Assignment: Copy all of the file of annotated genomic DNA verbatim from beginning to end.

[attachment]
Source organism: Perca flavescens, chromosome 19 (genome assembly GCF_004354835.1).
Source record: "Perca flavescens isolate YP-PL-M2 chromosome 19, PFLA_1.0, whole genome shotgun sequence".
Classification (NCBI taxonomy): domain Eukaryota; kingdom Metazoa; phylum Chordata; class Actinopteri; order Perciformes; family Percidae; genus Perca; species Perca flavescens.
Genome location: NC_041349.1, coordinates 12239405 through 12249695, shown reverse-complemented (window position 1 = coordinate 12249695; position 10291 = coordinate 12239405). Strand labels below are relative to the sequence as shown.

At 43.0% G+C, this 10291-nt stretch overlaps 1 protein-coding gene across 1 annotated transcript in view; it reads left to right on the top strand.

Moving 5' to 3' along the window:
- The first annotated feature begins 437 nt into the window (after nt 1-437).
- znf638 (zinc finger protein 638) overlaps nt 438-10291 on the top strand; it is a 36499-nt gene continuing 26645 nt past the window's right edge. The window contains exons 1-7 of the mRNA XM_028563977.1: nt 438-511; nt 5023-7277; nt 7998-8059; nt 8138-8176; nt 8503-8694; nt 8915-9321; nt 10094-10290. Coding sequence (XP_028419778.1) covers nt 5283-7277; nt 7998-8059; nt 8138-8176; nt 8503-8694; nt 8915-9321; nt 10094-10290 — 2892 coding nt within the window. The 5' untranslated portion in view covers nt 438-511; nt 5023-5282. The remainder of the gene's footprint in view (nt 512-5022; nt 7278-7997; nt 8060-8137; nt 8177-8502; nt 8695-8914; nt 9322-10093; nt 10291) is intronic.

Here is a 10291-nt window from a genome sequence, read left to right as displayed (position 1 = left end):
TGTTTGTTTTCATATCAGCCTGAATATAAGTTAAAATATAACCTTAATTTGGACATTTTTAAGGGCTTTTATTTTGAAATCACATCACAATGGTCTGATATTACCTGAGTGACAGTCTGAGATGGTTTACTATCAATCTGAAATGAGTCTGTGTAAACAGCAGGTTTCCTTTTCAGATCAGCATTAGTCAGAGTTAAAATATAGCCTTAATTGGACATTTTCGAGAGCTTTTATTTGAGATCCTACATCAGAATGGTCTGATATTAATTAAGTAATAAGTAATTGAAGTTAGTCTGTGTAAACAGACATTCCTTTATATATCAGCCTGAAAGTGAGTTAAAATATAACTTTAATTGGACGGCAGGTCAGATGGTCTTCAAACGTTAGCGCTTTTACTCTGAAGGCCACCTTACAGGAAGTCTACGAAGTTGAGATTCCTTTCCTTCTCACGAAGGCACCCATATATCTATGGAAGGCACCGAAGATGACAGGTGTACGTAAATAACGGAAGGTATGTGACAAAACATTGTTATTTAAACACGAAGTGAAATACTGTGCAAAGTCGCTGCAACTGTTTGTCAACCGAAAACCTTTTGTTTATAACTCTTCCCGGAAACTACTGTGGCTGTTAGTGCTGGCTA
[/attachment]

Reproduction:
Source organism: Perca flavescens, chromosome 19 (genome assembly GCF_004354835.1).
Source record: "Perca flavescens isolate YP-PL-M2 chromosome 19, PFLA_1.0, whole genome shotgun sequence".
Classification (NCBI taxonomy): domain Eukaryota; kingdom Metazoa; phylum Chordata; class Actinopteri; order Perciformes; family Percidae; genus Perca; species Perca flavescens.
Genome location: NC_041349.1, coordinates 12239405 through 12249695, shown reverse-complemented (window position 1 = coordinate 12249695; position 10291 = coordinate 12239405). Strand labels below are relative to the sequence as shown.

At 43.0% G+C, this 10291-nt stretch overlaps 1 protein-coding gene across 1 annotated transcript in view; it reads left to right on the top strand.

Moving 5' to 3' along the window:
- The first annotated feature begins 437 nt into the window (after nt 1-437).
- znf638 (zinc finger protein 638) overlaps nt 438-10291 on the top strand; it is a 36499-nt gene continuing 26645 nt past the window's right edge. The window contains exons 1-7 of the mRNA XM_028563977.1: nt 438-511; nt 5023-7277; nt 7998-8059; nt 8138-8176; nt 8503-8694; nt 8915-9321; nt 10094-10290. Coding sequence (XP_028419778.1) covers nt 5283-7277; nt 7998-8059; nt 8138-8176; nt 8503-8694; nt 8915-9321; nt 10094-10290 — 2892 coding nt within the window. The 5' untranslated portion in view covers nt 438-511; nt 5023-5282. The remainder of the gene's footprint in view (nt 512-5022; nt 7278-7997; nt 8060-8137; nt 8177-8502; nt 8695-8914; nt 9322-10093; nt 10291) is intronic.

Here is a 10291-nt window from a genome sequence, read left to right as displayed (position 1 = left end):
TGTTTGTTTTCATATCAGCCTGAATATAAGTTAAAATATAACCTTAATTTGGACATTTTTAAGGGCTTTTATTTTGAAATCACATCACAATGGTCTGATATTACCTGAGTGACAGTCTGAGATGGTTTACTATCAATCTGAAATGAGTCTGTGTAAACAGCAGGTTTCCTTTTCAGATCAGCATTAGTCAGAGTTAAAATATAGCCTTAATTGGACATTTTCGAGAGCTTTTATTTGAGATCCTACATCAGAATGGTCTGATATTAATTAAGTAATAAGTAATTGAAGTTAGTCTGTGTAAACAGACATTCCTTTATATATCAGCCTGAAAGTGAGTTAAAATATAACTTTAATTGGACGGCAGGTCAGATGGTCTTCAAACGTTAGCGCTTTTACTCTGAAGGCCACCTTACAGGAAGTCTACGAAGTTGAGATTCCTTTCCTTCTCACGAAGGCACCCATATATCTATGGAAGGCACCGAAGATGACAGGTGTACGTAAATAACGGAAGGTATGTGACAAAACATTGTTATTTAAACACGAAGTGAAATACTGTGCAAAGTCGCTGCAACTGTTTGTCAACCGAAAACCTTTTGTTTATAACTCTTCCCGGAAACTACTGTGGCTGTTAGTGCTGGCTA